Monday , September 16 2019
Home / Sport / NRL backs away from finals threat, but many battles ahead for Brookie

NRL backs away from finals threat, but many battles ahead for Brookie

The offender in question was arrested by police but will not be charged unless Chambers, who was leaving the field while being sin-binned, wants to push ahead with the matter.

Chambers won’t do that. It’s now in the hands of the NRL, which will wait until later in the week to deliver its own punishment.

Don’t expect the life ban that Melbourne Storm chief executive Dave Donaghy wants, but probably one of those indefinite suspensions that allows head office to have a bet each-way.

NRL chief executive Todd Greenberg will also step back from his threat to stop Manly from hosting a final at Fortress, er, Lottoland in the first week of the finals series.

A single angry fan is one thing. A riot is another.

The Sea Eagles have also promised more security than what’s expected at the G20 Summit to line the famous tunnel, once made of chicken wire but now Perspex, that keeps out the unwashed. Not that it did Chambers any good.

Our great game of rugby league, allegedly the greatest game of all, can look unprofessional at times, with its Bubblers (Todd Carney), poodle-crosses (Mitchell Pearce), Danny the Dolphins (Julian O’Neill), Schlossy’s shoes (also O’Neill) and the like.

You’d expect this stuff in pub footy or the bush — not the National Rugby League, the multi-billion-dollar sport that it is.

But it rarely looks as bad as when an angry fan comes within striking distance of a player as that player leaves the field after he has been sin-binned, by lunging through a gap in the Perspex fence of the tunnel.

You’d expect this stuff in pub footy or the bush — not the National Rugby League, the multi-billion-dollar sport that it is.

Previous NRL administrations must wear the blame for some of it. How such an amateurish set-up has been allowed to exist for decades staggers even people at Manly.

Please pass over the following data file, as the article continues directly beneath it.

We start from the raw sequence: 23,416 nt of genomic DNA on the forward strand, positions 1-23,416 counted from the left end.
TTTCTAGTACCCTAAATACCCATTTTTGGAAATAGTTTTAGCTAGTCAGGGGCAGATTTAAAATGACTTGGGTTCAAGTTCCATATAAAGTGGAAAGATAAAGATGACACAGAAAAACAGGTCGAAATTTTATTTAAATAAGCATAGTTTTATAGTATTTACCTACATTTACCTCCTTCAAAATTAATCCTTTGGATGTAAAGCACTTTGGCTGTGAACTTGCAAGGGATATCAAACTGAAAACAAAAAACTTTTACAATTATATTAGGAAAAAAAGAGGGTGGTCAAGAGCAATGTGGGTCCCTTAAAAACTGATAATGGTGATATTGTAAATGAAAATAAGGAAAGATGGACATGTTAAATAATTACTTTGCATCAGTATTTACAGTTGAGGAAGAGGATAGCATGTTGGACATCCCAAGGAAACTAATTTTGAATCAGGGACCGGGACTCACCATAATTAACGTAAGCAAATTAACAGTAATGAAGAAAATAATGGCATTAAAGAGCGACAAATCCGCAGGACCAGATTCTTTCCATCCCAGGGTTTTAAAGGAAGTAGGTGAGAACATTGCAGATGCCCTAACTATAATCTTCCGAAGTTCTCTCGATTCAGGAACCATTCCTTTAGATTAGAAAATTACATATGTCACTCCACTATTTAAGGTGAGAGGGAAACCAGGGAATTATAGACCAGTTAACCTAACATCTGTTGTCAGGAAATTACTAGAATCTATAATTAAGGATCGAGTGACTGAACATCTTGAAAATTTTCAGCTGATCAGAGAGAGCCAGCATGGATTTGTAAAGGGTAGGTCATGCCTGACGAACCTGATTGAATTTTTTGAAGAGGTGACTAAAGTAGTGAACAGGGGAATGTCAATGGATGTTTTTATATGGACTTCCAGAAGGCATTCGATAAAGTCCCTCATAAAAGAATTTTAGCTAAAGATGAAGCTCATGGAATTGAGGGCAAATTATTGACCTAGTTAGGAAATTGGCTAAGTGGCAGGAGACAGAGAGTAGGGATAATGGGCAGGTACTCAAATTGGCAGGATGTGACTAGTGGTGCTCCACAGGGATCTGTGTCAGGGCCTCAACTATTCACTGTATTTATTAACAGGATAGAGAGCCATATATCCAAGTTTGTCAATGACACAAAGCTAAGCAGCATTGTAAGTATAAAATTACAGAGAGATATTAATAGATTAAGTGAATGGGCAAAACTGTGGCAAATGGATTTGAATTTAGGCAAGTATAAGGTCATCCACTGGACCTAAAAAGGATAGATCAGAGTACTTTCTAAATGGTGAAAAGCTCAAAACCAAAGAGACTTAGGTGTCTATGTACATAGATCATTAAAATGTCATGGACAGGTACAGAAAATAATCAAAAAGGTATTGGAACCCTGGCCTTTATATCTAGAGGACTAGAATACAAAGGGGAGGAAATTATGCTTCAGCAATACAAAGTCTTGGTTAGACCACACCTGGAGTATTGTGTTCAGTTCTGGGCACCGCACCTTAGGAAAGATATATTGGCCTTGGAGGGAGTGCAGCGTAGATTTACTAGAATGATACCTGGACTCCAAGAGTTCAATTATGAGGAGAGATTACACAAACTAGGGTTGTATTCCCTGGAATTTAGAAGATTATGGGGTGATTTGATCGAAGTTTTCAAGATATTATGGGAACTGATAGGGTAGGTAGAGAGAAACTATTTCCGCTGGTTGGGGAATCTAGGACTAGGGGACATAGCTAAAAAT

But most of the blame rests with various levels of government that have allowed Brookvale Oval to wither as it has over the years.

Surely this was a point not lost on NSW Premier Gladys Berejiklian and Northern Beaches Mayor Michael Regan, who were both in attendance at Saturday’s game and are, we’re assured, as legitimately passionate about the Sea Eagles as ScoMo is about the Sharks.

For years, politicians have promised truckloads of funds to redevelop Brookvale Oval, only for the plans to never materialise.

While all three layers of government, and the Sea Eagles, will contribute to the $36.1 million centre of excellence at the northern end of the ground, the facelift is about 30 years coming.

The club’s battle with first Warringah then Northern Beaches council has been well documented. The ground is on Crown land but managed by the council.


While the Sea Eagles pay enormous hirer’s fees of close to $500,000 per annum, the council has done scant work on the ground for years.

Manly hopes the centre of excellence, which will also feature of 3000-seat grandstand, will be the anchor for the start of further redevelopment of the ground and surrounding precinct. As Parramatta is learning with Bankwest Stadium, as pro sport around the world has known for years, that is the future.

People will argue that suburban grounds matter more than the $2.1 billion being lavished on a new Allianz Stadium and an upgraded ANZ Stadium.

Unlike other Australian cities, Sydney actually needs both.

It needs functional, world-class stadiums for headline games and events, as well as club football. And it needs quality suburban grounds in places like the northern beaches and the Sutherland Shire.

But this is where clubs, too, need to keep their end of the bargain.

Manly’s crowds this season have surged because they are a different club in comparison to last year. Run a shabby club, have an unprofessional team, and fans won’t turn up — like last year when they failed to reach the finals following the Trent Barrett debacle.

My most enduring night at Brookie was the first Battle of Brookvale in 2011, when the only violence occurred on the field.


The crowd was heaving that night. That main grandstand is so close to the action, you often feel like you are on the end of the backline. Magical stuff.

Just before kick-off, though, there was a long queue for food in the tiny canteen underneath the grandstand.

As the seconds ticked closer to the whistle, fans became more agitated as they waited. Finally, the bloke in front of me got his hotdog  but was so frantic the frankfurt fell out and onto the asphalt-covered ground.

All good. He picked it up, dusted it off, put it back in the bun and took a bite before scrambling to his seat before kick-off.

Manly fans deserve a better stadium than this. And, as much as you might not like him, so does Will Chambers.

Most Viewed in Sport


About admin

Check Also

‘Cooked’: Smith feeling the pinch after Ashes series for the ages

In a series dominated by the ball, Smith stood a cut above the rest, amassing …